Trialling a pre-lambing rotation at Alnham Farm (case study)

Thursday, 27 April 2023

Rhidian Jones (RJ Livestock Systems Ltd) explores the principles that underpin a pre-lambing rotation (PLR) and their application at Alnham Farm (an AHDB Monitor Farm in Northumberland).

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What is a pre-lambing rotation?

In a grass lambing flock, where ewes are set stocked for lambing, a pre-lambing rotation (PLR) is sometimes carried out to reset the pasture and promote tillering and grass growth.

This is done for 14–21 days before set stocking if average farm covers on the grazing platform exceed 1,700 kg DM/ha.

PLR principles

It is important not to graze the sward to below 1,400 kg DM/ha or 4–5 cm. Leaving this residual ensures that there is still leaf area for photosynthesis as day length increases.

Paddocks should only be grazed for one day to ensure that the residual is not exceeded, giving an even spread of nutrients from dung and urine.

The nutritional requirements of the ewes must also be met, so the area to give the ewes each day must be carefully calculated.

If the grass supply is tight, then it may be best kept until after lambing and supplements fed instead. This is an individual decision for each farm and season.

PLR at Alnham Farm (case study)

This year, Alnham Farm trialled a PLR for 21 days from 2–22 March 2023, with 180 twin-bearing ewes of 70 kg in body condition score (BCS) 3.0.

BCS is important to the success of the PLR and subsequent lambing.

Twenty-one hectares (including 16 ha of a multi-species sward) were split into 1 ha paddocks using electric fencing.

Grass covers averaged 1,700 kg DM/ha at the start, having been rested since November 2022.

The farm budgeted for 2.5% of bodyweight or 1.75 kg DM/hd/day. This gave 315 kg DM/day for the group, providing the ewes 19MJ ME/hd/day (assuming pasture ME of 11).

Ewes were moved daily; thus, 315 kg DM/ha removed – ewes are unlikely to consume more than this, so it ensures that the sward is not grazed below the desired residual.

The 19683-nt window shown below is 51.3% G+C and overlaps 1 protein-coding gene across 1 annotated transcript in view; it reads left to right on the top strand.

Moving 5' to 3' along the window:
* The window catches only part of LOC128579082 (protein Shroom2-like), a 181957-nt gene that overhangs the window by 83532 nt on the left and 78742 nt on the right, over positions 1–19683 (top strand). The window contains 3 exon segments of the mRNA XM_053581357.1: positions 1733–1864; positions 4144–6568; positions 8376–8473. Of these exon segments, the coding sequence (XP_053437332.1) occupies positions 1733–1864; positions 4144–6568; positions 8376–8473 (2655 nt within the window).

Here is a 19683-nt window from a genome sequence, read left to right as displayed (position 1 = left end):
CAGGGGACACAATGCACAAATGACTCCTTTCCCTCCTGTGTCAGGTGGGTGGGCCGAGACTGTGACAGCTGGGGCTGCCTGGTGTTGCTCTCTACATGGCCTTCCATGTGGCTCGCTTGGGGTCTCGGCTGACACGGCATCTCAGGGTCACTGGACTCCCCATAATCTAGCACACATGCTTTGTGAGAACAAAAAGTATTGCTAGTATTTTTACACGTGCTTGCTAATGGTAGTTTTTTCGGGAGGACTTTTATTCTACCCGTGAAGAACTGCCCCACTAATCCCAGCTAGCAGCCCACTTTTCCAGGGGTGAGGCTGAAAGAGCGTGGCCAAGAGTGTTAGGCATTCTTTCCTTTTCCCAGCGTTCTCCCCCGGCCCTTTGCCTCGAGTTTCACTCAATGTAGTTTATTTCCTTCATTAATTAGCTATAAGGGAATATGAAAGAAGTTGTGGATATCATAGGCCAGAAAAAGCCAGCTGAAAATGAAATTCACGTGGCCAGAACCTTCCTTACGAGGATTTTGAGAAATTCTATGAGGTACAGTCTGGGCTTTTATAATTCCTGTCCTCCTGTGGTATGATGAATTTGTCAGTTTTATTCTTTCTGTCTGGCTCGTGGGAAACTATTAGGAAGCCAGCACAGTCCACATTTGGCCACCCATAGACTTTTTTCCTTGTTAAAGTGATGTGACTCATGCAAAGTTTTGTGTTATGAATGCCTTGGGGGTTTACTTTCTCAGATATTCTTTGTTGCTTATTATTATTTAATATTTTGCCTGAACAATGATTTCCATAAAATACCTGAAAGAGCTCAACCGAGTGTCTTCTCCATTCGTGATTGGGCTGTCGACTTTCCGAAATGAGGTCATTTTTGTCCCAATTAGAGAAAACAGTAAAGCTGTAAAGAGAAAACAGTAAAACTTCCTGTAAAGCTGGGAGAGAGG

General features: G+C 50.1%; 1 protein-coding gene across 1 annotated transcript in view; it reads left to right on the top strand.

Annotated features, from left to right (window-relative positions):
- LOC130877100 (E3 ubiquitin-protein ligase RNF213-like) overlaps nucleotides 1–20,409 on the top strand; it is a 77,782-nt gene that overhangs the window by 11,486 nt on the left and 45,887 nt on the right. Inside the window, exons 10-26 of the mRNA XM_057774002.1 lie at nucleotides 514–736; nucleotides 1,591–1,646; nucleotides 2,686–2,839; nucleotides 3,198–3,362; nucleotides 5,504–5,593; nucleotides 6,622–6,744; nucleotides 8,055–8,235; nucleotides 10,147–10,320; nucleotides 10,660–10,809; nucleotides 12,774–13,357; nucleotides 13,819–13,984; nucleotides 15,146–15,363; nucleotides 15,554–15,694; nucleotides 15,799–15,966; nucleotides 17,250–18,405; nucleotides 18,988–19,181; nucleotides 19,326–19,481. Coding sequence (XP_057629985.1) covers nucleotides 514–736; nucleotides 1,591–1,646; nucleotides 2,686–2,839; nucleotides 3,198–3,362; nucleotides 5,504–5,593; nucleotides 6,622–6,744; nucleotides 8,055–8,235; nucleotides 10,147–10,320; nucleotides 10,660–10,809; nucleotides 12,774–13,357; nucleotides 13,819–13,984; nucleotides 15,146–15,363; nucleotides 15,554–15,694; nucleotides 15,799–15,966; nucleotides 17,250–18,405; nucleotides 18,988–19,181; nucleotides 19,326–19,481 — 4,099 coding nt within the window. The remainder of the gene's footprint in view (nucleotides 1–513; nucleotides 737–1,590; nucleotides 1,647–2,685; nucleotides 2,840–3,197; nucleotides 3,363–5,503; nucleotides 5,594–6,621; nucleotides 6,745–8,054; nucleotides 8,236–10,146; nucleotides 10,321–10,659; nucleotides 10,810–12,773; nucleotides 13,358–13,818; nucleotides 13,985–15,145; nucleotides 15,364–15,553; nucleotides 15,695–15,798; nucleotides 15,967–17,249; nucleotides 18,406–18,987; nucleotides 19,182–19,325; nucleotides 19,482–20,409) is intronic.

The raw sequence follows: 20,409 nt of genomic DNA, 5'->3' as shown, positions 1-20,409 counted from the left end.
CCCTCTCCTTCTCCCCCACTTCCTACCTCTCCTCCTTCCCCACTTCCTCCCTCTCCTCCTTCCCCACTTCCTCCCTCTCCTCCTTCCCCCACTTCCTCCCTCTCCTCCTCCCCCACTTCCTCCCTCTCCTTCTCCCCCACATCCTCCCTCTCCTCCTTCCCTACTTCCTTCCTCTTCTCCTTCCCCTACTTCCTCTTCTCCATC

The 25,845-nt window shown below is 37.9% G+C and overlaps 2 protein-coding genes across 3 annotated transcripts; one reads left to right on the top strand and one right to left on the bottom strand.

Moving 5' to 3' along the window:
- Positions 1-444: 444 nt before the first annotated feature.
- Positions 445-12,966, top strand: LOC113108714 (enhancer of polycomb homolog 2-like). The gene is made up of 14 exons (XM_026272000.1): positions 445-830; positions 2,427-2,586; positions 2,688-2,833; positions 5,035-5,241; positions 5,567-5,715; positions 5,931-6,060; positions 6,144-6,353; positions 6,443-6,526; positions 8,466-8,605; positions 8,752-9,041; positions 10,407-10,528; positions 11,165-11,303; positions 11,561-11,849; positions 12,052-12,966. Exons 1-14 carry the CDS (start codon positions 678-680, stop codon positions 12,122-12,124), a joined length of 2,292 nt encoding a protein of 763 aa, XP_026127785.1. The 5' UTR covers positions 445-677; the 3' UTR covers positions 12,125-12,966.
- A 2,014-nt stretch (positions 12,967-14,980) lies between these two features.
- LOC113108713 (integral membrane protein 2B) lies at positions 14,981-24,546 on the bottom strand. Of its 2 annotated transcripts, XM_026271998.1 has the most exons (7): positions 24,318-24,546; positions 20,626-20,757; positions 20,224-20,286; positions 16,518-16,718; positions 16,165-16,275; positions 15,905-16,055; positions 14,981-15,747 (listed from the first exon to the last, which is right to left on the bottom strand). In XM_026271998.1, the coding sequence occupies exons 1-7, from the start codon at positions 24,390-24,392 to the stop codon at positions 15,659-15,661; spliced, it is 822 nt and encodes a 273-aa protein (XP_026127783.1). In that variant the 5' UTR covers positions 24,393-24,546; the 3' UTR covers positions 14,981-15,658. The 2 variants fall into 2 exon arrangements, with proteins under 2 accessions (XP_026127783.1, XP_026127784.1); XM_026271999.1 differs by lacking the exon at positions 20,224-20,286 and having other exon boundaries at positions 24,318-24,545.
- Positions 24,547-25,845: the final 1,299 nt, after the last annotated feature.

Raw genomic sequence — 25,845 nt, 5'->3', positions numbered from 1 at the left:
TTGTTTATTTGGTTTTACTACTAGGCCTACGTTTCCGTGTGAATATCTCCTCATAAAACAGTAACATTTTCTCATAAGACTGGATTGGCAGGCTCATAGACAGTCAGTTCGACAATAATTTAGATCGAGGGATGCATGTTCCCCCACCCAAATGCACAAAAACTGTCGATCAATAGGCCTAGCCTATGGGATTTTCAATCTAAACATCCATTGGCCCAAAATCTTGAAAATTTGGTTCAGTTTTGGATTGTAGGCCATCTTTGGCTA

PLR progress

  • A week into the PLR, there was cold weather and snow, so two high-energy blocks were put out. The snow was not excessive and did not deter the ewes from grazing. However, grass growth did slow in this period, and soil temperatures fell from 7oC to 4oC
  • On 23 March, the ewes were set stocked in 4 fields for lambing at 2½ ewes/acre
  • Grass covers on these fields averaged 1,650 kg DM/ha
  • Glucose buckets were also put out
  • Lambs averaged 4.5 kg birthweight; ewes have had plenty of colostrum, and the lambs have got away to a good start, an essential requirement to improved lamb growth rates
  • The four groups will be ‘mobbed up’ into one group post-marking and will then be rotationally grazed on multi-species swards from 1 May
  • No compound feed or supplementary forage has been fed since the end of February
  • The savings in concentrates alone will amount to £8–10/ewe (compared to previous feeding practices)

“The pre-lambing rotation has stimulated grass growth, and we have saved money this year as these ewes have had no concentrate feeding” 

Harry Sordy, AHDB Monitor Farmer, Alnham

This article was written by Rhidian Jones of RJ Livestock Systems Ltd as part of the AHDB Farm Excellence Programme.

See the results (event)

See how the ewes and lambs performed at Alnham Farm on 20 June 2023.

The value of good nutrition (Northumberland Monitor Farm event)

Further information

Visit our grass pages

Planning grazing strategies for Better Returns

Forage for Knowledge (interactive grass growth dashboard)